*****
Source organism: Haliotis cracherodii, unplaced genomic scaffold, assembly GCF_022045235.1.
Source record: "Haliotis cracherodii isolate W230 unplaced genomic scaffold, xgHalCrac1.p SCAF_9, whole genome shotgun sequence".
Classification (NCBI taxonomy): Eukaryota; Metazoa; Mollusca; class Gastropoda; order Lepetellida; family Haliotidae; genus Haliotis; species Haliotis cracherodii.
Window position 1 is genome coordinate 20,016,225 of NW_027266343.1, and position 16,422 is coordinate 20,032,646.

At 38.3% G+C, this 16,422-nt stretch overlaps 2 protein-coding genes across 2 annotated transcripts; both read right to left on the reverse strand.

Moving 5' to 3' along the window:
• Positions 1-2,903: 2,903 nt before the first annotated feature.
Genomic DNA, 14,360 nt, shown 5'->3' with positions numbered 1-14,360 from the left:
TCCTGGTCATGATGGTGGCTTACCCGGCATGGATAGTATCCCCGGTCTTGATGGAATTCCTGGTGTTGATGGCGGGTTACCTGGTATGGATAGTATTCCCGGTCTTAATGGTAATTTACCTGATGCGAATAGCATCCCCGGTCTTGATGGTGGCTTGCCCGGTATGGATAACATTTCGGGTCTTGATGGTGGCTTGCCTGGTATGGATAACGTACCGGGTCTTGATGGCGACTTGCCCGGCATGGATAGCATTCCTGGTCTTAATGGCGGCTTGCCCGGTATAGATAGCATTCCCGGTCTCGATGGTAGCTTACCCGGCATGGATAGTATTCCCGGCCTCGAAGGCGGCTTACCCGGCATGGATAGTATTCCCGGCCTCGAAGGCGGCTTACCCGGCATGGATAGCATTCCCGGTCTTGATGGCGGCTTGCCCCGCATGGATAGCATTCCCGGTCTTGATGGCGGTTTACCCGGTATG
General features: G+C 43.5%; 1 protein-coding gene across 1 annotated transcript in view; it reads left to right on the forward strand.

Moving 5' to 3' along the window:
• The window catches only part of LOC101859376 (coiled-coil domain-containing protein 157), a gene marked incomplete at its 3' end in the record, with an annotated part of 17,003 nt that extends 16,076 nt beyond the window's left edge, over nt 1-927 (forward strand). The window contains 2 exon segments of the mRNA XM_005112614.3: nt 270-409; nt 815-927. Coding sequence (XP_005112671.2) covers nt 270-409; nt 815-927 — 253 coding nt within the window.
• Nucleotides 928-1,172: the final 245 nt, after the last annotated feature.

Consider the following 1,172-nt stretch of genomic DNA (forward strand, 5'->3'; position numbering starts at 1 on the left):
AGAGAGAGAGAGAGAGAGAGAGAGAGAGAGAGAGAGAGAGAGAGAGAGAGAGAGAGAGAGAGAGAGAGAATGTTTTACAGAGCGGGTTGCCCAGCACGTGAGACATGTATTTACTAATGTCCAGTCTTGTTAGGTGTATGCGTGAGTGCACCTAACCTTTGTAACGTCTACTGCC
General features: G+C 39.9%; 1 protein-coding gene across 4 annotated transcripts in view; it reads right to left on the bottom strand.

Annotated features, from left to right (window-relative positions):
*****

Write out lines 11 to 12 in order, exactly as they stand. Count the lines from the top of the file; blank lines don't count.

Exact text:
Moving 5' to 3' along the window:
• The window catches only part of LOC101859376 (coiled-coil domain-containing protein 157), a gene marked incomplete at its 3' end in the record, with an annotated part of 17,003 nt that extends 16,076 nt beyond the window's left edge, over nt 1-927 (forward strand). The window contains 2 exon segments of the mRNA XM_005112614.3: nt 270-409; nt 815-927. Coding sequence (XP_005112671.2) covers nt 270-409; nt 815-927 — 253 coding nt within the window.